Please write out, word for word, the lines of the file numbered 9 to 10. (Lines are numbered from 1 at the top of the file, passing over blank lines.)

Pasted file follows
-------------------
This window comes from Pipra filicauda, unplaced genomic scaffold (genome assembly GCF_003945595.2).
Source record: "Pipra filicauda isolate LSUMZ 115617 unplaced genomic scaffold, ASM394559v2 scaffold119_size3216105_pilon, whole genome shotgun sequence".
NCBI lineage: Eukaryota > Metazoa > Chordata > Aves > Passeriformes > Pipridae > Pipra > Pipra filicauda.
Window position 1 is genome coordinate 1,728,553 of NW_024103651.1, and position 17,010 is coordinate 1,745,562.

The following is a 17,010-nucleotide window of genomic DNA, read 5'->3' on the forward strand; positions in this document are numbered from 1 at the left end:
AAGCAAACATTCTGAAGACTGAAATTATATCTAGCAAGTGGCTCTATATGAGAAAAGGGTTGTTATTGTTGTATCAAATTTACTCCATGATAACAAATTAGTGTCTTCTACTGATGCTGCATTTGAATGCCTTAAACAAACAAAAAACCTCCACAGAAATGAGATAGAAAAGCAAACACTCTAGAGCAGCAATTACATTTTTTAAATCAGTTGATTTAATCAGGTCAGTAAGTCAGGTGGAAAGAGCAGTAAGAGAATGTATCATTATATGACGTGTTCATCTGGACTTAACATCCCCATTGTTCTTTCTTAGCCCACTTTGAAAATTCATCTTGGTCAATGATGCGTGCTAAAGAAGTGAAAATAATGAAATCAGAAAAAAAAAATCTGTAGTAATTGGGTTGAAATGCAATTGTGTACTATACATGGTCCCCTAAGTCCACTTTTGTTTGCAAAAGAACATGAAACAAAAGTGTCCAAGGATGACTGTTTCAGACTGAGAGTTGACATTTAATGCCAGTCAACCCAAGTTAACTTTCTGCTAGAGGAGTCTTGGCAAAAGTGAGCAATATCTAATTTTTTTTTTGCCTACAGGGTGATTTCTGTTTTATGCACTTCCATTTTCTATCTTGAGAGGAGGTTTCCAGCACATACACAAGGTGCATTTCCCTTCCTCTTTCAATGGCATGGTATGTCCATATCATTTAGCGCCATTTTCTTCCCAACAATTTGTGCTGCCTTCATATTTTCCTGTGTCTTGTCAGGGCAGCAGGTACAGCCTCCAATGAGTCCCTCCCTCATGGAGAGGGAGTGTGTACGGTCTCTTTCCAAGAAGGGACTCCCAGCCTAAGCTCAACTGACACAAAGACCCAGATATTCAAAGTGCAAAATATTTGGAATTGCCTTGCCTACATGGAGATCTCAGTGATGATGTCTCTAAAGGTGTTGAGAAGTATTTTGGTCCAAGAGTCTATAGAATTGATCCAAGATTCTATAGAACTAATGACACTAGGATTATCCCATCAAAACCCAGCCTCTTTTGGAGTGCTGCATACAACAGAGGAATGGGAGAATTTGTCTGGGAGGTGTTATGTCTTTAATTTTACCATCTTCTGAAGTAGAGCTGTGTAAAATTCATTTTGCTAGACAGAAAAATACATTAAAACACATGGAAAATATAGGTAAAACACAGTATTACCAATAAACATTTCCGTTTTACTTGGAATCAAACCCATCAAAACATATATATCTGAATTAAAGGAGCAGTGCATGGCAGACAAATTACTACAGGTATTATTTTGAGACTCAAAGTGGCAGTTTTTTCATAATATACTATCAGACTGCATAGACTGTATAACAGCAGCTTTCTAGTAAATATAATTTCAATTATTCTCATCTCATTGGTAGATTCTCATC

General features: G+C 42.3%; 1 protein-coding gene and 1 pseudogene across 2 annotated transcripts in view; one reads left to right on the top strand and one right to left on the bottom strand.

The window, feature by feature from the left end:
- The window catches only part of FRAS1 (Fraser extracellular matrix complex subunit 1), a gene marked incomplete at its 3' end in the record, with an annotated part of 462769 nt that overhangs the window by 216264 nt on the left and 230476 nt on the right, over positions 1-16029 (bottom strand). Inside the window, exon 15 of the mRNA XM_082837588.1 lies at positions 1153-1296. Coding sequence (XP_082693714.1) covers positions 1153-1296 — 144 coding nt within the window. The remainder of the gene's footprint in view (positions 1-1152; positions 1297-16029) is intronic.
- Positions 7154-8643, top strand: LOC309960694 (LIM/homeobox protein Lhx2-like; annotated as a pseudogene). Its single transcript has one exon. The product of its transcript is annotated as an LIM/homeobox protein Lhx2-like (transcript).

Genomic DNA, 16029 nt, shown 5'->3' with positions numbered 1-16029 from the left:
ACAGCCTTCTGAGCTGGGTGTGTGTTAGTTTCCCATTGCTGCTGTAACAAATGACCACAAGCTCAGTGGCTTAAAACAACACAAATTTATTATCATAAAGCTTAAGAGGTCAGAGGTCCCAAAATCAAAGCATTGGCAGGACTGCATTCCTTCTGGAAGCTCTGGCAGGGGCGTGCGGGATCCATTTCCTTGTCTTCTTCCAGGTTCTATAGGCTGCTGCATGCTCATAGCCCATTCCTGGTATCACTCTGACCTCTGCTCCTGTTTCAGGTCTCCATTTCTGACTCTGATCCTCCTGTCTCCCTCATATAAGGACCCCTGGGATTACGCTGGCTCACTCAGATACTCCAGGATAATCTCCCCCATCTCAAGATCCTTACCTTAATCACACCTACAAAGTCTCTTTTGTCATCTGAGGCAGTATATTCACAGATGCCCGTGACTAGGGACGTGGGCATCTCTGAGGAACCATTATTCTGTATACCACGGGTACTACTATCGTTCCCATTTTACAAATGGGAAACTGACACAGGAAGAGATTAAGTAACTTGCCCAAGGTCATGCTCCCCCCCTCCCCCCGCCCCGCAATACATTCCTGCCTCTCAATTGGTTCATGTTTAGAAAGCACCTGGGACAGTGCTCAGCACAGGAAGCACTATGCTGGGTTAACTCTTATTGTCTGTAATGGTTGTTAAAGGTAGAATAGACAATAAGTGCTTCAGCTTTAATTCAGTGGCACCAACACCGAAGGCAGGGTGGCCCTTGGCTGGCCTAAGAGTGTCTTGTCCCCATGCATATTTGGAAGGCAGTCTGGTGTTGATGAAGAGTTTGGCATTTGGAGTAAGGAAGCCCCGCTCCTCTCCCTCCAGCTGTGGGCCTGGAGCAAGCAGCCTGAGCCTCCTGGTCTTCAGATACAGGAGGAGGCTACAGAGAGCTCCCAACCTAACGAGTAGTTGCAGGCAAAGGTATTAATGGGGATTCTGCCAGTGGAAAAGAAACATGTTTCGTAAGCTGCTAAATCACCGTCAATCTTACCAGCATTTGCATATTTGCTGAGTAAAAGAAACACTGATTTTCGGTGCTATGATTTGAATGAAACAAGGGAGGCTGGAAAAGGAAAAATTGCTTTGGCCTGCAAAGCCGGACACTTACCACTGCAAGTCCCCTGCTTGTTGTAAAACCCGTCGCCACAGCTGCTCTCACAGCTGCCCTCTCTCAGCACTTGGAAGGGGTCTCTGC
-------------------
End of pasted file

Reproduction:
- The window catches only part of FRAS1 (Fraser extracellular matrix complex subunit 1), a gene marked incomplete at its 3' end in the record, with an annotated part of 462769 nt that overhangs the window by 216264 nt on the left and 230476 nt on the right, over positions 1-16029 (bottom strand). Inside the window, exon 15 of the mRNA XM_082837588.1 lies at positions 1153-1296. Coding sequence (XP_082693714.1) covers positions 1153-1296 — 144 coding nt within the window. The remainder of the gene's footprint in view (positions 1-1152; positions 1297-16029) is intronic.
- Positions 7154-8643, top strand: LOC309960694 (LIM/homeobox protein Lhx2-like; annotated as a pseudogene). Its single transcript has one exon. The product of its transcript is annotated as an LIM/homeobox protein Lhx2-like (transcript).